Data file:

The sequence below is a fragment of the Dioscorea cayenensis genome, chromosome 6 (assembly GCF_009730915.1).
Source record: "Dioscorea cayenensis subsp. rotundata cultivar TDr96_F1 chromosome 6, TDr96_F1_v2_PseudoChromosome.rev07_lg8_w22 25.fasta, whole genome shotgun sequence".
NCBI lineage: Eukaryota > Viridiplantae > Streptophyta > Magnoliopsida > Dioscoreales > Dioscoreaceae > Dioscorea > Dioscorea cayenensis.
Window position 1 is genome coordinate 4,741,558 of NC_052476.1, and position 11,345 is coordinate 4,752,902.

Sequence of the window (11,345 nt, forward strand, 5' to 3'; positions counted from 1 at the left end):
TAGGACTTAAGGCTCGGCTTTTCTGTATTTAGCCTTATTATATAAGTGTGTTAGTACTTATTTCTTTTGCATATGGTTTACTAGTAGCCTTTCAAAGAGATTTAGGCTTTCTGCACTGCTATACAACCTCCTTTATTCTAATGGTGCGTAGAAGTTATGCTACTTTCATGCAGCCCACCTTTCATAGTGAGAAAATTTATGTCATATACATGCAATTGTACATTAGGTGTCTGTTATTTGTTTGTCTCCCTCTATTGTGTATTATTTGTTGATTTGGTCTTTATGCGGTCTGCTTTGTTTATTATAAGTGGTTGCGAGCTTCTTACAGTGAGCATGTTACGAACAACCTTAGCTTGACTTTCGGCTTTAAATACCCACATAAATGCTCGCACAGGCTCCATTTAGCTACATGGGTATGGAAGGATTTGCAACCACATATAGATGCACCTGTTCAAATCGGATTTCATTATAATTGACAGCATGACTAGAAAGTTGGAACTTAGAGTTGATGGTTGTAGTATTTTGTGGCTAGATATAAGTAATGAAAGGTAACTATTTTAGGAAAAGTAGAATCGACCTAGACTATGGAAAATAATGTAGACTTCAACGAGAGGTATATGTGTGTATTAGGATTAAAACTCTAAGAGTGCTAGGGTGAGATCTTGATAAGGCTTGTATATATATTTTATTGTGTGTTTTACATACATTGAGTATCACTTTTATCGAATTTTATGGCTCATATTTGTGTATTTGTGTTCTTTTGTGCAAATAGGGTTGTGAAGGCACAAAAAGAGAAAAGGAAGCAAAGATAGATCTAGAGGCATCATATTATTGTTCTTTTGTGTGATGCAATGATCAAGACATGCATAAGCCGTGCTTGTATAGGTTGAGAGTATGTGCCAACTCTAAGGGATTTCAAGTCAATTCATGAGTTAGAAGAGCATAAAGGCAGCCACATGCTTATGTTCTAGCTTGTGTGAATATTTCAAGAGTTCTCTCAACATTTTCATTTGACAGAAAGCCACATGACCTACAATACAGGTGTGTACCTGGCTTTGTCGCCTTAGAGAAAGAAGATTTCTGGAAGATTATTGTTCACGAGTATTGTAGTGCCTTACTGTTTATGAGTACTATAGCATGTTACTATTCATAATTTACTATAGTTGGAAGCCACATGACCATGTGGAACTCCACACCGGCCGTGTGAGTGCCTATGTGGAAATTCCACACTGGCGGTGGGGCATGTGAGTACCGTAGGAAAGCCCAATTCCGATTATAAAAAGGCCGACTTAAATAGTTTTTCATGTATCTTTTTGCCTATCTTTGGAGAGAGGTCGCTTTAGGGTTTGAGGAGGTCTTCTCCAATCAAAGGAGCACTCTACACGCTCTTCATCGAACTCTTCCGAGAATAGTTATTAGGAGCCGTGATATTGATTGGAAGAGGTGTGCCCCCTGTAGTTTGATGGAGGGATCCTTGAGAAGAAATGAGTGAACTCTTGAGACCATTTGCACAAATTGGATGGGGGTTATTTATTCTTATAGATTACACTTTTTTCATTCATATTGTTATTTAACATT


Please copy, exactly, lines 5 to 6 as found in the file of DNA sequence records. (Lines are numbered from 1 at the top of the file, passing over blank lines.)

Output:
Sequence of the window (11,345 nt, forward strand, 5' to 3'; positions counted from 1 at the left end):
TAGGACTTAAGGCTCGGCTTTTCTGTATTTAGCCTTATTATATAAGTGTGTTAGTACTTATTTCTTTTGCATATGGTTTACTAGTAGCCTTTCAAAGAGATTTAGGCTTTCTGCACTGCTATACAACCTCCTTTATTCTAATGGTGCGTAGAAGTTATGCTACTTTCATGCAGCCCACCTTTCATAGTGAGAAAATTTATGTCATATACATGCAATTGTACATTAGGTGTCTGTTATTTGTTTGTCTCCCTCTATTGTGTATTATTTGTTGATTTGGTCTTTATGCGGTCTGCTTTGTTTATTATAAGTGGTTGCGAGCTTCTTACAGTGAGCATGTTACGAACAACCTTAGCTTGACTTTCGGCTTTAAATACCCACATAAATGCTCGCACAGGCTCCATTTAGCTACATGGGTATGGAAGGATTTGCAACCACATATAGATGCACCTGTTCAAATCGGATTTCATTATAATTGACAGCATGACTAGAAAGTTGGAACTTAGAGTTGATGGTTGTAGTATTTTGTGGCTAGATATAAGTAATGAAAGGTAACTATTTTAGGAAAAGTAGAATCGACCTAGACTATGGAAAATAATGTAGACTTCAACGAGAGGTATATGTGTGTATTAGGATTAAAACTCTAAGAGTGCTAGGGTGAGATCTTGATAAGGCTTGTATATATATTTTATTGTGTGTTTTACATACATTGAGTATCACTTTTATCGAATTTTATGGCTCATATTTGTGTATTTGTGTTCTTTTGTGCAAATAGGGTTGTGAAGGCACAAAAAGAGAAAAGGAAGCAAAGATAGATCTAGAGGCATCATATTATTGTTCTTTTGTGTGATGCAATGATCAAGACATGCATAAGCCGTGCTTGTATAGGTTGAGAGTATGTGCCAACTCTAAGGGATTTCAAGTCAATTCATGAGTTAGAAGAGCATAAAGGCAGCCACATGCTTATGTTCTAGCTTGTGTGAATATTTCAAGAGTTCTCTCAACATTTTCATTTGACAGAAAGCCACATGACCTACAATACAGGTGTGTACCTGGCTTTGTCGCCTTAGAGAAAGAAGATTTCTGGAAGATTATTGTTCACGAGTATTGTAGTGCCTTACTGTTTATGAGTACTATAGCATGTTACTATTCATAATTTACTATAGTTGGAAGCCACATGACCATGTGGAACTCCACACCGGCCGTGTGAGTGCCTATGTGGAAATTCCACACTGGCGGTGGGGCATGTGAGTACCGTAGGAAAGCCCAATTCCGATTATAAAAAGGCCGACTTAAATAGTTTTTCATGTATCTTTTTGCCTATCTTTGGAGAGAGGTCGCTTTAGGGTTTGAGGAGGTCTTCTCCAATCAAAGGAGCACTCTACACGCTCTTCATCGAACTCTTCCGAGAATAGTTATTAGGAGCCGTGATATTGATTGGAAGAGGTGTGCCCCCTGTAGTTTGATGGAGGGATCCTTGAGAAGAAATGAGTGAACTCTTGAGACCATTTGCACAAATTGGATGGGGGTTATTTATTCTTATAGATTACACTTTTTTCATTCATATTGTTATTTAACATT